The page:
Obama scores poorly in working with Congress on legislation - Washington Times
The th Congress, the session that ran from January 3, through President Obama for the first time faced a Congress where both chambers U.S. relations with Saudi Arabia, a rare erstwhile ally in the Middle East. It's happened over and over again since A deadline quickly approaches. Congressional Republicans and President Barack Obama are. William Galston assesses President Obama's first two years in office and The White House and congressional leaders, he says, pursued an agenda that the to repair his administration's damaged relationship with corporate America, and.
White House-Congress relations could get even more polarized if, in this fall's midterm elections, the GOP takes the Senate, where it needs a net gain of only six seats.
Yet big issues, in addition to immigration, remain unresolved: With three years to go in this presidency, can the relationship between Obama and Congress be saved in hopes of getting some business done? Or perhaps more realistically, can the relationship at least be improved? Decoder can stump you!
Pinpointing the genesis of today's White House-Congress feud is like trying to unravel the rivalry between the Hatfields and McCoys. The most obvious cause iswhen the tea party movement poured enough Republicans into the House to flush Democrats from power and Rep. Nancy Pelosi D of California from the speaker's chair.
A review of the – Congress, the last Congress of the Obama Administration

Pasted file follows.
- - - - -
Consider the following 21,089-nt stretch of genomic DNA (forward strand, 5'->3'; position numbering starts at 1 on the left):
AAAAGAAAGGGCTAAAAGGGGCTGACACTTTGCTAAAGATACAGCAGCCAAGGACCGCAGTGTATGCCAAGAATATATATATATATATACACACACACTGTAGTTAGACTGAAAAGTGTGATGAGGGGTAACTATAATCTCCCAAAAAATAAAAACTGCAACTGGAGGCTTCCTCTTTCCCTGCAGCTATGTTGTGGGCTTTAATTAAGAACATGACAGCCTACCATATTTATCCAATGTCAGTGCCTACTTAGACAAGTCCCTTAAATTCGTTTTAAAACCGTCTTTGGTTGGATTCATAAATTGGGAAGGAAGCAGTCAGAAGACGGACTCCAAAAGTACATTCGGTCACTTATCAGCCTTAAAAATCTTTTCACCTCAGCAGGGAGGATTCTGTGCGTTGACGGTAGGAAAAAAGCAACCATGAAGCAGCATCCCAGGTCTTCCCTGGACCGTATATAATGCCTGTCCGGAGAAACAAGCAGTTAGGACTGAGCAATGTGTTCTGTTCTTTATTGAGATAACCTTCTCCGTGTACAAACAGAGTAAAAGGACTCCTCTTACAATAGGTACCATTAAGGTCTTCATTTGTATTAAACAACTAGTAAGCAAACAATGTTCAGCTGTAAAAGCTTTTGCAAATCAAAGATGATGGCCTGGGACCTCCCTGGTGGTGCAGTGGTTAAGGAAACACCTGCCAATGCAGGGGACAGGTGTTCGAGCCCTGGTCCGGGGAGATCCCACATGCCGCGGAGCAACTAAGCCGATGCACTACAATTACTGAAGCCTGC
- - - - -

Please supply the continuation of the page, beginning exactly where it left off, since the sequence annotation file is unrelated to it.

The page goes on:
Olympia Snowe R of Maine points to the very start of the Obama administration, when the president and Democrats in Congress passed expensive and expansive legislation along party lines. That fueled "big government" concerns among Republicans and ignited the burner under the teakettle. Wall Street reform went through later that year.
In her book "Fighting for Common Ground," Snowe recounts the president's many attempts to reach out to her during the health-care debate — at least eight meetings with him and more than a dozen phone calls. He made one last attempt shortly before Christmas inwhen they met at the White House during a snowstorm, Snowe recalls. With a fire roaring in the fireplace, Obama urged her to support the final vote on the legislation.
She regretfully declined, explaining that despite all their exchanges and her meetings with Senate Democrats, there had been no headway on any of the issues she had discussed — such as her objection to the way penalties would be assessed for failure to adhere to the so-called individual mandate. It was "all windup and no pitch," she writes. It launched today's era of polarization, playing out in President Clinton 's impeachment and under President George W.